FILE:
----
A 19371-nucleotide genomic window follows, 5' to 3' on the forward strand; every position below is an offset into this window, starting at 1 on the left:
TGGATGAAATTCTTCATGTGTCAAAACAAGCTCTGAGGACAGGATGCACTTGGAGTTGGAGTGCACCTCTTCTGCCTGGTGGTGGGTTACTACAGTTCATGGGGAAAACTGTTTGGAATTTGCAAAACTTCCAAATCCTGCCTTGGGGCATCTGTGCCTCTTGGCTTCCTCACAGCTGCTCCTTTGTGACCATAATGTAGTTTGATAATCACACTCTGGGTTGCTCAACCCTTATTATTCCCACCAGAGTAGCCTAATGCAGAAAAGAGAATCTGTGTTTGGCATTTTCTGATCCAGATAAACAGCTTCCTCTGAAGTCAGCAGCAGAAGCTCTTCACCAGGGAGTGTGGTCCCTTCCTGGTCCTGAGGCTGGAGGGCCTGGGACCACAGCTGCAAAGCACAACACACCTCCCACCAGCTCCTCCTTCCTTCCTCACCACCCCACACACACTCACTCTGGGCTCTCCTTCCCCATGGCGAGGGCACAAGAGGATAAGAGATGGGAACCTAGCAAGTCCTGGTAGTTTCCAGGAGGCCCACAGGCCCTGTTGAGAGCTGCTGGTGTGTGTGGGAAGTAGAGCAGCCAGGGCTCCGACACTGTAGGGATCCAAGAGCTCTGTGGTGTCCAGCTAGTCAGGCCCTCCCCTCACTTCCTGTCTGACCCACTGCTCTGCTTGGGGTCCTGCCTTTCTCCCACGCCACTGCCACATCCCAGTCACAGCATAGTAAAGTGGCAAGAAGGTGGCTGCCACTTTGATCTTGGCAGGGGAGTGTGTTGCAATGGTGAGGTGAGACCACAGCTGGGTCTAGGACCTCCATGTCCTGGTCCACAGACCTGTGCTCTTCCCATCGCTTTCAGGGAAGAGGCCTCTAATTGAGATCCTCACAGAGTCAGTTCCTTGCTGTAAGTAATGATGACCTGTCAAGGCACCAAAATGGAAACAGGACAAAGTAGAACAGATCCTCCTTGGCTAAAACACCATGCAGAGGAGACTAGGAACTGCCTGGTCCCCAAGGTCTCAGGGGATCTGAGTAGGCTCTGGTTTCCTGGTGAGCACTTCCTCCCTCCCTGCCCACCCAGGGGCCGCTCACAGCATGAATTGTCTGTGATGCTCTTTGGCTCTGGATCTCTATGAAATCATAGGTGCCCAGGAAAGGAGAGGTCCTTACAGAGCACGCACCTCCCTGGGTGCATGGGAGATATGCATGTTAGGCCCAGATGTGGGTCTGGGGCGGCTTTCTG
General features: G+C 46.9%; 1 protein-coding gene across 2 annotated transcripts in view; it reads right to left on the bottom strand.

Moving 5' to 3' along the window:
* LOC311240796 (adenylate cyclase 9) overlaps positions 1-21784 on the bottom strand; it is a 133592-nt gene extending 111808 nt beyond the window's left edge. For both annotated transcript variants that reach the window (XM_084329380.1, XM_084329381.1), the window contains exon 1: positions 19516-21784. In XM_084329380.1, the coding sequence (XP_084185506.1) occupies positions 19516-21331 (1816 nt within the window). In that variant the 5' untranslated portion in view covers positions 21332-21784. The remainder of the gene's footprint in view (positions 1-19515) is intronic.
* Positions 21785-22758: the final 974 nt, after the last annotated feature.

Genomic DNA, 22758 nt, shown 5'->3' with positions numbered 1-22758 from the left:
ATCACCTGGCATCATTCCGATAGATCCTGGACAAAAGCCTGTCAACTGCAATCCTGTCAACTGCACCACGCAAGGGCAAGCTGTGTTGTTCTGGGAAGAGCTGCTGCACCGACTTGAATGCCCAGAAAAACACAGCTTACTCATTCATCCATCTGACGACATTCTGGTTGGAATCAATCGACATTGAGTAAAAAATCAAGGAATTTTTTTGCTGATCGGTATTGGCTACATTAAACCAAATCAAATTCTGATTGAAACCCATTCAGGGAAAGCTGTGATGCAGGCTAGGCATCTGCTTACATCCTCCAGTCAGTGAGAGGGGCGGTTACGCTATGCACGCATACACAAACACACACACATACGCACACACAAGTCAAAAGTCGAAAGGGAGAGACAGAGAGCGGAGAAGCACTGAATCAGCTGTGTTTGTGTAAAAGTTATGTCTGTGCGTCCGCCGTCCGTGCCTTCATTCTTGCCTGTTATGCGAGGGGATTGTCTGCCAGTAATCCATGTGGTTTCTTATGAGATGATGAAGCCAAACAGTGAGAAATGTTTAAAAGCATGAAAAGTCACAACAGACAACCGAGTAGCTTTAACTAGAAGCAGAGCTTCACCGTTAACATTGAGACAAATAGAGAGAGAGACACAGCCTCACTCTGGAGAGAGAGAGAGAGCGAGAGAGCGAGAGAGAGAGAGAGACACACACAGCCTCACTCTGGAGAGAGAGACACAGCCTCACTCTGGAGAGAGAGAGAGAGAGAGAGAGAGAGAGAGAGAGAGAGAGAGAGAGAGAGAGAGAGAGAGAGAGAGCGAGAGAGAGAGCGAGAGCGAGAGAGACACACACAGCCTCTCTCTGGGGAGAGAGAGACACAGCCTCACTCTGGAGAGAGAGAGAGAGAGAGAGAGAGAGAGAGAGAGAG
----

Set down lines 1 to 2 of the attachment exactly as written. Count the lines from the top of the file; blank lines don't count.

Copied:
A 19371-nucleotide genomic window follows, 5' to 3' on the forward strand; every position below is an offset into this window, starting at 1 on the left:
TGGATGAAATTCTTCATGTGTCAAAACAAGCTCTGAGGACAGGATGCACTTGGAGTTGGAGTGCACCTCTTCTGCCTGGTGGTGGGTTACTACAGTTCATGGGGAAAACTGTTTGGAATTTGCAAAACTTCCAAATCCTGCCTTGGGGCATCTGTGCCTCTTGGCTTCCTCACAGCTGCTCCTTTGTGACCATAATGTAGTTTGATAATCACACTCTGGGTTGCTCAACCCTTATTATTCCCACCAGAGTAGCCTAATGCAGAAAAGAGAATCTGTGTTTGGCATTTTCTGATCCAGATAAACAGCTTCCTCTGAAGTCAGCAGCAGAAGCTCTTCACCAGGGAGTGTGGTCCCTTCCTGGTCCTGAGGCTGGAGGGCCTGGGACCACAGCTGCAAAGCACAACACACCTCCCACCAGCTCCTCCTTCCTTCCTCACCACCCCACACACACTCACTCTGGGCTCTCCTTCCCCATGGCGAGGGCACAAGAGGATAAGAGATGGGAACCTAGCAAGTCCTGGTAGTTTCCAGGAGGCCCACAGGCCCTGTTGAGAGCTGCTGGTGTGTGTGGGAAGTAGAGCAGCCAGGGCTCCGACACTGTAGGGATCCAAGAGCTCTGTGGTGTCCAGCTAGTCAGGCCCTCCCCTCACTTCCTGTCTGACCCACTGCTCTGCTTGGGGTCCTGCCTTTCTCCCACGCCACTGCCACATCCCAGTCACAGCATAGTAAAGTGGCAAGAAGGTGGCTGCCACTTTGATCTTGGCAGGGGAGTGTGTTGCAATGGTGAGGTGAGACCACAGCTGGGTCTAGGACCTCCATGTCCTGGTCCACAGACCTGTGCTCTTCCCATCGCTTTCAGGGAAGAGGCCTCTAATTGAGATCCTCACAGAGTCAGTTCCTTGCTGTAAGTAATGATGACCTGTCAAGGCACCAAAATGGAAACAGGACAAAGTAGAACAGATCCTCCTTGGCTAAAACACCATGCAGAGGAGACTAGGAACTGCCTGGTCCCCAAGGTCTCAGGGGATCTGAGTAGGCTCTGGTTTCCTGGTGAGCACTTCCTCCCTCCCTGCCCACCCAGGGGCCGCTCACAGCATGAATTGTCTGTGATGCTCTTTGGCTCTGGATCTCTATGAAATCATAGGTGCCCAGGAAAGGAGAGGTCCTTACAGAGCACGCACCTCCCTGGGTGCATGGGAGATATGCATGTTAGGCCCAGATGTGGGTCTGGGGCGGCTTTCTG